Just about everybody loves baby back ribs, and the baby back ribs recipe on this page will be the one you just gotta have! This simply succulent recipe is a breeze to prep and tastes simply marvelous.
To classify as babyback ribs, the slabs should weigh under 1 3/4 pounds each. As a rule, the smaller sides are taken from younger pigs, but occasionally larger slabs can have a little extra taken off to meet the weight limit.
Preparing the ribs is quick and easy, since most of the trimming has already been done. The main consideration is to be sure that the membrane has been removed from the bone-side of the slab. Simply push a butter knife under the fell (the membrane) between the ribs and lift. Grab the flap with a paper towel and peel if off. There may be fat deposits left after the fell is removed. Scrape those off.
The star of this recipe is the combination of great whole spices that are best if hand ground with a mortar and pestle. An electric spice mill will do the job nicely, too, but the babyback ribs will be lacking a bit of great texture that only mortar-ground spices provide.
Here's the recipe...
(This makes enough dry rub for three slabs of babyback ribs)
To grind the rub ingredients, the garlic and salt are processed first, until well crushed and paste-like. Next throw in the juniper, mustard and black pepper. (If a mortar and pestle is used, coarsely grind the peppercorns first.) Lastly, combine the oil and balsamic vinegar with the spices and mix thoroughly.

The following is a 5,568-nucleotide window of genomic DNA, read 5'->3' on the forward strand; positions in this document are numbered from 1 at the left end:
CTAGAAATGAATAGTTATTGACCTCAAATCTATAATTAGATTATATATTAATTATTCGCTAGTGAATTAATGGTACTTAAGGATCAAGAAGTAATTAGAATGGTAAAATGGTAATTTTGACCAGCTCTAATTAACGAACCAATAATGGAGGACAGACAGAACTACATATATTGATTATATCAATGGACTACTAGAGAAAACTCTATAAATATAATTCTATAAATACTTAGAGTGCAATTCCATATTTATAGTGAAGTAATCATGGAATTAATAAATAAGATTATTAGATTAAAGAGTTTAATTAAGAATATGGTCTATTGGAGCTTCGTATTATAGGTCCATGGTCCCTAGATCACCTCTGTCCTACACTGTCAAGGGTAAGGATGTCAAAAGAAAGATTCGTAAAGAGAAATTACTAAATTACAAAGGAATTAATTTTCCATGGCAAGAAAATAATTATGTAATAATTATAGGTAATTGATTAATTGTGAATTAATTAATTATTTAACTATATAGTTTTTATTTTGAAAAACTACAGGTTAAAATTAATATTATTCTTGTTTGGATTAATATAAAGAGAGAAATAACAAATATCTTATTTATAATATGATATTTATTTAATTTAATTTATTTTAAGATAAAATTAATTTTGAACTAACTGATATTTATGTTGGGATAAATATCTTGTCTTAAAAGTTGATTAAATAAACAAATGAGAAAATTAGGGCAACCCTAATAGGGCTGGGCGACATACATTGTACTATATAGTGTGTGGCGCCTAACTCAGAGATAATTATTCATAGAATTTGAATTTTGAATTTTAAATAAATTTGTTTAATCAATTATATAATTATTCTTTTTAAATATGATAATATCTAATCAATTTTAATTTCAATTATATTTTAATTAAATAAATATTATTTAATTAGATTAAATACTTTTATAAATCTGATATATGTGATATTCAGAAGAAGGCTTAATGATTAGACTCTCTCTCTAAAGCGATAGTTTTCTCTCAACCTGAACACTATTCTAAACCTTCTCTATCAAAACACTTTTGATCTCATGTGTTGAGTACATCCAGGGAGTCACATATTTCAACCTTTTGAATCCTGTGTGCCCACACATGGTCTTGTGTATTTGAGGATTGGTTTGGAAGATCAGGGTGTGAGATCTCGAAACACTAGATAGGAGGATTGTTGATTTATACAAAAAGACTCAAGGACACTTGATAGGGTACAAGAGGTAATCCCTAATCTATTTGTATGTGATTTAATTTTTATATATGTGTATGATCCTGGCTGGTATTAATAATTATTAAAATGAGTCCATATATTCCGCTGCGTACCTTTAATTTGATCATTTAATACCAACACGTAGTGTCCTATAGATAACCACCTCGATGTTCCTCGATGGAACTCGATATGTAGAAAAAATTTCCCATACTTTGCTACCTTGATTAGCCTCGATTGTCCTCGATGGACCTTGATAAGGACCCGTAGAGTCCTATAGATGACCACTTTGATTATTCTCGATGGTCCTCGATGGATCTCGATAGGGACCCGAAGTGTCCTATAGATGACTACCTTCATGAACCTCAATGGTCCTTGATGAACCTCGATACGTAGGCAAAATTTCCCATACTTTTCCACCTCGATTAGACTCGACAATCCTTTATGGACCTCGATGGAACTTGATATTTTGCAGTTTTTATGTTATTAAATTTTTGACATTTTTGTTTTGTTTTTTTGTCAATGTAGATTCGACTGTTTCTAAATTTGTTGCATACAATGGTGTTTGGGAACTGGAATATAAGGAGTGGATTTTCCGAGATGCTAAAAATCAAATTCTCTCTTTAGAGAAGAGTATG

Rub the mixture into both sides of the slabs, then wrap with plastic wrap and refrigerate for at least one hour, and preferably up to four.
A smoker temperature of 225 degrees Fahrenheit is perfect for this rib recipe, but up to 240 is fine. For my taste, you just can't beat a combination of oak and hickory for smoking babybacks, but any wood that you're comfy with will be just fine.
This baby back ribs recipe smokes membrane side down for three to four hours. Baste once with a peanut oil,balsamic vinegar mixture about an hour before they're done. Try the pinch test for doneness. Give the meat between two bones a squeeze with your thumb and forefinger. If it gives easily, it's time to chow down.